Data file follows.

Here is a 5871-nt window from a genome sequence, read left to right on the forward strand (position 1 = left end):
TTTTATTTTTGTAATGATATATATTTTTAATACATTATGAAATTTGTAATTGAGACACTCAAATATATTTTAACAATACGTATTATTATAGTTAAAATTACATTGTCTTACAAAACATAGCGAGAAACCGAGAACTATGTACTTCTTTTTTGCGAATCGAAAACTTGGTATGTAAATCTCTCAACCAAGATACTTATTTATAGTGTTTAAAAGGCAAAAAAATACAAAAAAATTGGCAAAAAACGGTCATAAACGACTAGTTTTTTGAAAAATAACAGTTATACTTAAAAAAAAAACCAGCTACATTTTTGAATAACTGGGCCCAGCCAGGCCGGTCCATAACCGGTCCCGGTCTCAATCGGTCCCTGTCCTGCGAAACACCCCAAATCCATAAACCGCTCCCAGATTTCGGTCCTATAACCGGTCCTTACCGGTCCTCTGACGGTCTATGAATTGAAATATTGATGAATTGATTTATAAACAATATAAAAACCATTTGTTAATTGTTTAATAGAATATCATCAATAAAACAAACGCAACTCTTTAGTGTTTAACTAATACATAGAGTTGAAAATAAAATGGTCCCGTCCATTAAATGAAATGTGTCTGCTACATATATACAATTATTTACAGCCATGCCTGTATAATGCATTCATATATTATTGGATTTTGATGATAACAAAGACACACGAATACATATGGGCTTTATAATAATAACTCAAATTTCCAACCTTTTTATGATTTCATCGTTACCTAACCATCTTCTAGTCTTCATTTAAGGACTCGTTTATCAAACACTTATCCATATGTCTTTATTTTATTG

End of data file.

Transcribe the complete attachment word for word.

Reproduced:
Here is a 5871-nt window from a genome sequence, read left to right on the forward strand (position 1 = left end):
TTTTATTTTTGTAATGATATATATTTTTAATACATTATGAAATTTGTAATTGAGACACTCAAATATATTTTAACAATACGTATTATTATAGTTAAAATTACATTGTCTTACAAAACATAGCGAGAAACCGAGAACTATGTACTTCTTTTTTGCGAATCGAAAACTTGGTATGTAAATCTCTCAACCAAGATACTTATTTATAGTGTTTAAAAGGCAAAAAAATACAAAAAAATTGGCAAAAAACGGTCATAAACGACTAGTTTTTTGAAAAATAACAGTTATACTTAAAAAAAAAACCAGCTACATTTTTGAATAACTGGGCCCAGCCAGGCCGGTCCATAACCGGTCCCGGTCTCAATCGGTCCCTGTCCTGCGAAACACCCCAAATCCATAAACCGCTCCCAGATTTCGGTCCTATAACCGGTCCTTACCGGTCCTCTGACGGTCTATGAATTGAAATATTGATGAATTGATTTATAAACAATATAAAAACCATTTGTTAATTGTTTAATAGAATATCATCAATAAAACAAACGCAACTCTTTAGTGTTTAACTAATACATAGAGTTGAAAATAAAATGGTCCCGTCCATTAAATGAAATGTGTCTGCTACATATATACAATTATTTACAGCCATGCCTGTATAATGCATTCATATATTATTGGATTTTGATGATAACAAAGACACACGAATACATATGGGCTTTATAATAATAACTCAAATTTCCAACCTTTTTATGATTTCATCGTTACCTAACCATCTTCTAGTCTTCATTTAAGGACTCGTTTATCAAACACTTATCCATATGTCTTTATTTTATTG